Publication Date


Document Type


First Advisor

Maxwell, Lyle||Stehr, B. W.

Degree Name

M.S. Ed. (Master of Education)

Legacy Department

Department of Business Education


Business teachers


Problem: The purpose of this study was to determine the salary, initial teaching load assignment, and involvement, with or without additional pay, in co-curricular activities of beginning business teachers in the suburban high schools of Chicago, Illinois. Procedures: The 64 high schools listed on the roster of the 1965-66 Chicago Area Business Education Department Chairman's Association were the secondary schools used in making this study. Each of the department chairmen at these schools was contacted by letter and asked to return the names of any first-year business teachers at that school. Each of the beginning teachers was then asked to complete and return a questionnaire concerning his initial salary, teaching load, and assignment to co-curricular activities. Findings and Conclusions: The findings and conclusions derived as a result of this study are as follows: 1. The beginning salary of the respondents was comparable In all schools surveyed. The exceptions were for those who had earned additional degrees, who had had military experience, or who had gained business experience. They received the higher initial salaries. 2. Extra pay for handling activities other than regular classroom duties was not common to the majority of the respondents. The amounts of additional pay that were received were, for the most part, menial and the higher amounts were for those involved in coaching. 3. Beginning business teachers taught primarily the beginning or foundation courses of the business curriculum. 4. Nearly all of the respondents were teaching beginning typewriting classes during their first year of teaching. 5. The courses which require additional training beyond the bachelor's degree to teach were very infrequently taught by the beginning business teachers. These include such subjects as data processing and cooperative work experience programs. 6. Co-curricular activities sponsorship and the handling of extra duties other than regular classroom work were required of the majority of the beginning business teachers. 7. Many of the extra duties handled by the respondents did not involve extra pay* These include such expected duties as supervising the various areas of the school other than the classroom, chaperoning school functions, and working with other faculty members in committee work.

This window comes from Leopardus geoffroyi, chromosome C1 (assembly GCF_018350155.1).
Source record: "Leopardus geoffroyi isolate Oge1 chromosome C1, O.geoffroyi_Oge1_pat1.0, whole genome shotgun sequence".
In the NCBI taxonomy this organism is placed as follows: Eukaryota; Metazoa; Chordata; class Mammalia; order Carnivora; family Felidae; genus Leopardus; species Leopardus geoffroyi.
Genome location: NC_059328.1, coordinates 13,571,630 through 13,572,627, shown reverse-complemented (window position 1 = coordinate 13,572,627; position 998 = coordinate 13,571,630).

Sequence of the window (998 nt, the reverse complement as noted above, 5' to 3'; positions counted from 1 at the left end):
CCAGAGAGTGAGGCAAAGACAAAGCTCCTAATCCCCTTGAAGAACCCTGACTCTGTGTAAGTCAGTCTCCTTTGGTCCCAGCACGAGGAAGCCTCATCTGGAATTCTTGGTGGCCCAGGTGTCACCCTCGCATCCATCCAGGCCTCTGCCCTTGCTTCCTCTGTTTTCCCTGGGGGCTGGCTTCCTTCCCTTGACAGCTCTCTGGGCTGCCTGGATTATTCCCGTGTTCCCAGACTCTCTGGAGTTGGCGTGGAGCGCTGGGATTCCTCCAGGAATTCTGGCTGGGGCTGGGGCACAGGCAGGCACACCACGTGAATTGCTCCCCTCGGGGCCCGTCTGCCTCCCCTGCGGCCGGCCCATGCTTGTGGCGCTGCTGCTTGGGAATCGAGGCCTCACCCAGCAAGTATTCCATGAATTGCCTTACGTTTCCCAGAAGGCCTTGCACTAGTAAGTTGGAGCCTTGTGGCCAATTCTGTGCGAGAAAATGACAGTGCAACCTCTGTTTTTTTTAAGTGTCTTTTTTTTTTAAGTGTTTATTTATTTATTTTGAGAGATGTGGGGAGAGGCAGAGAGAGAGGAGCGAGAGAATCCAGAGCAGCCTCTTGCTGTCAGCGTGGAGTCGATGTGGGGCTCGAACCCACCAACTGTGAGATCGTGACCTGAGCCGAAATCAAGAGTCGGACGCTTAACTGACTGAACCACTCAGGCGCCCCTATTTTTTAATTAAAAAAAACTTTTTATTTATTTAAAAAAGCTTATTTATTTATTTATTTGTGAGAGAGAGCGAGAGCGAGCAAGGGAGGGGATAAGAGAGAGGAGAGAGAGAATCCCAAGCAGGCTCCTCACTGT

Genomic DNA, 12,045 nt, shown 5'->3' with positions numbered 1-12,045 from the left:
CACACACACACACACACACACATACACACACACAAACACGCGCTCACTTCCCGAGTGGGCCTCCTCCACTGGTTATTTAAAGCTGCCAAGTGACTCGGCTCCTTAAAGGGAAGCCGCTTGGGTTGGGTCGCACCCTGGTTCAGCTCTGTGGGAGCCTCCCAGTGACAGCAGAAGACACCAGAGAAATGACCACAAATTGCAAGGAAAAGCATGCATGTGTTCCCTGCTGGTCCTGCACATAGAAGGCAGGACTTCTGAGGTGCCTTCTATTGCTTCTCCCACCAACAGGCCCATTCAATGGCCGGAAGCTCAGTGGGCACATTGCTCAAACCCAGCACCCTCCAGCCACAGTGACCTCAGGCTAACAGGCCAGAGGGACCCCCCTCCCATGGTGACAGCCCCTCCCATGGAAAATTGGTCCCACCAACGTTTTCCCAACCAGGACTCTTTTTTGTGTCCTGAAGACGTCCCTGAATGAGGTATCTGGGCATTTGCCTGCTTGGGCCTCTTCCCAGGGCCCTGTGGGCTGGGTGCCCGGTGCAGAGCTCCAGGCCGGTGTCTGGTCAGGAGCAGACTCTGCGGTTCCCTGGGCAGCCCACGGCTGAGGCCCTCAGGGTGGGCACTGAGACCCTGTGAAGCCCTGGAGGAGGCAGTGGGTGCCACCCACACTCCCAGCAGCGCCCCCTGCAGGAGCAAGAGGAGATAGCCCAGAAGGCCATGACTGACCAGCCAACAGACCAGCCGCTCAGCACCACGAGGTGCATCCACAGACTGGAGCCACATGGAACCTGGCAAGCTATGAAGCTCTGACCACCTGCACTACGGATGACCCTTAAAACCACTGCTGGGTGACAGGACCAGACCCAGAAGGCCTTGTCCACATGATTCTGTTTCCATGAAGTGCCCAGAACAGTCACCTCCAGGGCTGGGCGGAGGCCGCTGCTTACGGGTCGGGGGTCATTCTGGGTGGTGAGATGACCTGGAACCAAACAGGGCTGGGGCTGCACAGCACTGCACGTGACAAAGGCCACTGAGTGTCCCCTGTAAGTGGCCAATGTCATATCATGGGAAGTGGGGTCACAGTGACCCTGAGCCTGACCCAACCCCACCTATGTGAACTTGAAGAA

Includes bibliographical references.


iii, 53 pages




Northern Illinois University

Rights Statement

In Copyright

Rights Statement 2

NIU theses are protected by copyright. They may be viewed from Huskie Commons for any purpose, but reproduction or distribution in any format is prohibited without the written permission of the authors.

Media Type